I have been researching for a while to find my ideal  list of trees/plants that can supply the forest garden with the minerals needed for the long haul, but now that I’m not buying minerals for the vege garden, it is obvious that the list is one and the same list.

Here is my current list.. it’s short because I think we’ve gotten too carried away and we should focus on what is very important first.. once we have the basics covered we can get more carried away.

For my compost heaps in the vege garden I will continue to grow lupins and oats which unlock sesquester both calcium and phosphate very well, but I’m also going to be adding oak, and dogwood ( the ultimate calcium accumulators that also bear very edible fruit), and linden,    leaves,   as well as alfalfa (an excellent source of calcium and phosphate and I’m growing it permanently around the vege garden now especially for harvesting to make compost and mulch beds).

To ensure I have adequate sources of magnesium, willow leaves, and bark, and alfalfa look to be my easiest bets, for potash I’ll use comfrey leaves, (it will have to be maple sin the forest garden because I have poultry  in there and they kill the comfrey)  also planted around the vege garden, for phosphate I will add loads of comfrey, alfalfa and oats and lupins again, and also collect linden, birch and  cassurina leaves.

For people in the cities many of these trees are in our parks, and easy to collect.

For those of you looking for support species to feed your forest garden Koanga still has bundles available right now so be in before the end of the planting season. Our bundles are selected to cover the mineral bases and also to either be trees that like being coppiced (alders, tagasaste) or that only grow to 2-5m in height so they are suitable for smallish spaces.

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Nutrient Dense Food and Carbon Sequestration using Local Sourced Fertiliser. Kay Closes The Loops – Part One

Spring is around the corner and I haven’t written a garden blog for a while, I have a new greenhouse /garden shed about to be ready for use and finally after months of agonising I’ve decided how to cut down the number of hours I require to spend in the garden to keep it looking incredible and producing large amounts of high brix food.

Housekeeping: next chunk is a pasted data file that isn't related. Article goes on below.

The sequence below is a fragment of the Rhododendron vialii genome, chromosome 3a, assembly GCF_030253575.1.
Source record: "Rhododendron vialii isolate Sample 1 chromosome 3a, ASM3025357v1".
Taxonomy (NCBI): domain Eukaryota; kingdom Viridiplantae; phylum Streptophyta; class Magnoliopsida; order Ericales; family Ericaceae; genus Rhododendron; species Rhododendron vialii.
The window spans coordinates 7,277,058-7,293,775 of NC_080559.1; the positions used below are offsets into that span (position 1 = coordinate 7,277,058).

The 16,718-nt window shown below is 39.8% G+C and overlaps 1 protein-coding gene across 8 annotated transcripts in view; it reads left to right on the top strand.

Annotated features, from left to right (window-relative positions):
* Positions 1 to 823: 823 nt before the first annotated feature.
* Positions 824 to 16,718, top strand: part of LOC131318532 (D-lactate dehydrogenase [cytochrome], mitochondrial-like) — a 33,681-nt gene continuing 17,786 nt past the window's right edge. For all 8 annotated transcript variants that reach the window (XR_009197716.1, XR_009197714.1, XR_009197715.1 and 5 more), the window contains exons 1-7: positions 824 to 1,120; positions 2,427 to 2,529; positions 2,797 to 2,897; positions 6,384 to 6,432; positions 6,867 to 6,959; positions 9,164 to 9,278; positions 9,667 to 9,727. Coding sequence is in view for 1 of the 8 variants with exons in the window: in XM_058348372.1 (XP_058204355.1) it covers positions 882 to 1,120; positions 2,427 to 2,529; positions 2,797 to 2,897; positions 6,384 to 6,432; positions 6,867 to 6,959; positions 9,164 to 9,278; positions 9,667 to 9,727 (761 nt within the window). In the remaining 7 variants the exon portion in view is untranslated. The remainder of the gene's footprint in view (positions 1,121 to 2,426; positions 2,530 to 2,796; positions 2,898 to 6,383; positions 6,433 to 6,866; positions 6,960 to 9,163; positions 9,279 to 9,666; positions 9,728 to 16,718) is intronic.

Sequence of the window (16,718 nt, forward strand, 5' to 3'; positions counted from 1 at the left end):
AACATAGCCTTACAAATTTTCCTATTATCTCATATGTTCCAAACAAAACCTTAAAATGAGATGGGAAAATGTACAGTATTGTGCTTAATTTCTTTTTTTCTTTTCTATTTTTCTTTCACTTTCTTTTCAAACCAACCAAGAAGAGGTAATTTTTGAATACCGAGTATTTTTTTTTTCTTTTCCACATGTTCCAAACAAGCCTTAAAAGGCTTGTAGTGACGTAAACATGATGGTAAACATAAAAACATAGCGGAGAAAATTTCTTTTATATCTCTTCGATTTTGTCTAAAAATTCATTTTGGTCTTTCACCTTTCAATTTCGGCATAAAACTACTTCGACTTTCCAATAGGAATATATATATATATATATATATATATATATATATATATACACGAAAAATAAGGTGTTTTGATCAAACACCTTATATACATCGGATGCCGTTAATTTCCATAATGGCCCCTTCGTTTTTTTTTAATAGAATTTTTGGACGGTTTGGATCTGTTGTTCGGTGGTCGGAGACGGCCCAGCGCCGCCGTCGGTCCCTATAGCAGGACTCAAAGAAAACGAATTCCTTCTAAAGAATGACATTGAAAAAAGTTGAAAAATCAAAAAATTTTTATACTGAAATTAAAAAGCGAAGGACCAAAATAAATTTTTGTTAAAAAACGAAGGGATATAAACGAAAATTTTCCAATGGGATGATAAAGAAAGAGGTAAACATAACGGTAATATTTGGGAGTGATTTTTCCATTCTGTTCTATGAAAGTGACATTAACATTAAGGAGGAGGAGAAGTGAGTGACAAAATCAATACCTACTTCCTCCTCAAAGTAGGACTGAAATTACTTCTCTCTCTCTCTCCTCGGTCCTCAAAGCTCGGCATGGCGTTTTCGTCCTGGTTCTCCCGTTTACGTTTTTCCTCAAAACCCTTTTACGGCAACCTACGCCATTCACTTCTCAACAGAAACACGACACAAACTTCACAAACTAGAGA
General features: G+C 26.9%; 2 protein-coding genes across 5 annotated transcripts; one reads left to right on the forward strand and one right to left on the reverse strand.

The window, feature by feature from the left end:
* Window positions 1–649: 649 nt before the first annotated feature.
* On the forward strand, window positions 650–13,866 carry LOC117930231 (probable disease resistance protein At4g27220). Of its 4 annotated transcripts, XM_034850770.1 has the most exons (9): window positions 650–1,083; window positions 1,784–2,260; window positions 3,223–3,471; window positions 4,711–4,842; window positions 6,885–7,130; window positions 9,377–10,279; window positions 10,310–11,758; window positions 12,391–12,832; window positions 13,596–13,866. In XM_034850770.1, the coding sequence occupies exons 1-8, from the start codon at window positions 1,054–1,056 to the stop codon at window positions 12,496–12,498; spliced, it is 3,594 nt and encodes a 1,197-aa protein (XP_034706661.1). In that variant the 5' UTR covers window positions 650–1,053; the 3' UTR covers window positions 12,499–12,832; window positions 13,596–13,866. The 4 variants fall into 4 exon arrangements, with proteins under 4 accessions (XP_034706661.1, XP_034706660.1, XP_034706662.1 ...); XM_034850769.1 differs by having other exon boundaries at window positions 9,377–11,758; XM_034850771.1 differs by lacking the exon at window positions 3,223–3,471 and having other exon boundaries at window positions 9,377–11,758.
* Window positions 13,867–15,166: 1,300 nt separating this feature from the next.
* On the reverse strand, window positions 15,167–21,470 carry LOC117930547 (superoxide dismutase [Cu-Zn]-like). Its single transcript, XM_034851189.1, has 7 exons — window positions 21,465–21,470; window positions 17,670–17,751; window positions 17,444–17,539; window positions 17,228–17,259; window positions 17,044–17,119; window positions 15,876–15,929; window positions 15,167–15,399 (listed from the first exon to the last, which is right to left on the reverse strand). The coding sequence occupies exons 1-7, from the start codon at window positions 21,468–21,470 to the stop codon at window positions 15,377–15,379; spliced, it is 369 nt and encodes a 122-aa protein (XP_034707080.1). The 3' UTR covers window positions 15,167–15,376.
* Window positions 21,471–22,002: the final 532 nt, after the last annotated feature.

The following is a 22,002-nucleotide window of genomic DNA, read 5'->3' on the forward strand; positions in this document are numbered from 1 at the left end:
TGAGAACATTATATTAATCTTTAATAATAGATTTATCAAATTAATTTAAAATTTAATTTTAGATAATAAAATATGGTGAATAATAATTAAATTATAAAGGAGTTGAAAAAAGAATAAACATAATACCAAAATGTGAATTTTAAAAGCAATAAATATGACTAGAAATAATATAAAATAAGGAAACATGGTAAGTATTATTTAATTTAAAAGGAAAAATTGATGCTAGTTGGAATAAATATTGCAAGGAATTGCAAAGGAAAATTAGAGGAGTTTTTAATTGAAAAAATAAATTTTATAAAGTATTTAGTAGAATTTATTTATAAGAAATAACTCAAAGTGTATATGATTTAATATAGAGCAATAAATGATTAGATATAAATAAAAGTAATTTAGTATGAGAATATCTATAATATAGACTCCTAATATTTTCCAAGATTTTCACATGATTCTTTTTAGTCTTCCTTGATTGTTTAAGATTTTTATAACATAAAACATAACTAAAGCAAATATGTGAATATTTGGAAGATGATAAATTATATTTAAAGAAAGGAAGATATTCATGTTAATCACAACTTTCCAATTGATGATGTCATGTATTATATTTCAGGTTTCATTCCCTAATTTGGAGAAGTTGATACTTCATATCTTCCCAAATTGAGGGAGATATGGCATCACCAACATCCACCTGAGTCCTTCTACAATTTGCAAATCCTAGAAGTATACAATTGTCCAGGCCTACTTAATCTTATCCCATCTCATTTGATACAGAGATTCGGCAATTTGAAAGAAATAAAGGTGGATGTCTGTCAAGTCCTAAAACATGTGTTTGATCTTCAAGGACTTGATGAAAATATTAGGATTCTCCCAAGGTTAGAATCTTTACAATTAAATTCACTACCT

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Our garden is 200m2 plus 50m2 of perennial beds. I’m leaving the perennial bed as it is, Purple Asparagus, Purple de Jesi globe artichokes, sea kale, Hong Kong 3 rhubarb, Multiplying spring onions, Welsh Bunching onions and day lilies (edible flowers) All of these crops are highly productive, taste fantastic and are ready to eat just when we need them, Spring.

The rest of my garden feels too big now, we have come a long way in 5 years in terms of building up the soil and I feel as though I can grow just as much food in a smaller area, The biggest challenge of all is to stop bringing in fertiliser to keep the process of regeneration maintained in the soil and the health of the crops. This is a graph showing just how much we have built the soil in our home garden …. .. using the following strategies, over the past 5 years

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  • Learning to make compost that is actually useful, adding balanced EF fertiliser, plus clay, biochar, seaweed and clay shards
  • Using Environmental Fertilisers based on Reams soil tests

Utilising Biointensive practices whereby we grow 50% of the garden in compost crops each season

  • Growing carbon crops in the garden that unlock needed nutrients eg lupins and oats

I have decided that this year is the year I’m stopping buying fertiliser… and that feels like my biggest challenge ever, I’m also totally committed to growing soil and high brix food and I want to grow as much food on less area to save time.

When we came here the brix of the grass was 2, way too low to maintain our human health or for the soil processes to be regenerative.

This season I’m committing to going the extra mile to close the loops, now that we have got our brix levels up and soil building happening fast (and we’ll keep testing to watch what happens) my strategies are going to change a little… as follows:

  1. Continue to make high quality compost using carbon crops from the garden and compost heaps with a 60:1 carbon ratio and high quality ingredients (as described below)
  2. Begin consciously and carefully using all of our urine and humanure in the vegetable garden. It seems clear from the research (see below) that 1 person’s urine for 1 day is an appropriate amount to return to 1m2 of garden bed or soil twice a year. That means you could feed 175m2 of garden per year using 1 persons urine (balanced with the composted humanure as well) With 2 people in the household that means we can feed an area roughly 350m2 which is exactly what I have worked out that we need to grow all of our vegetables and grains in our soil this year. That means I can take 6 beds out of my rotation, 2 beds out of blocks 2 and 4 and 1 bed each out of blocks 1 and 3 in the rotation. Those beds I’m going to plant in the best perennial crop I know that can be regularly harvested throughout the year to make compost or mulch beds such as the perennials and the tomatoes and peppers and pumpkins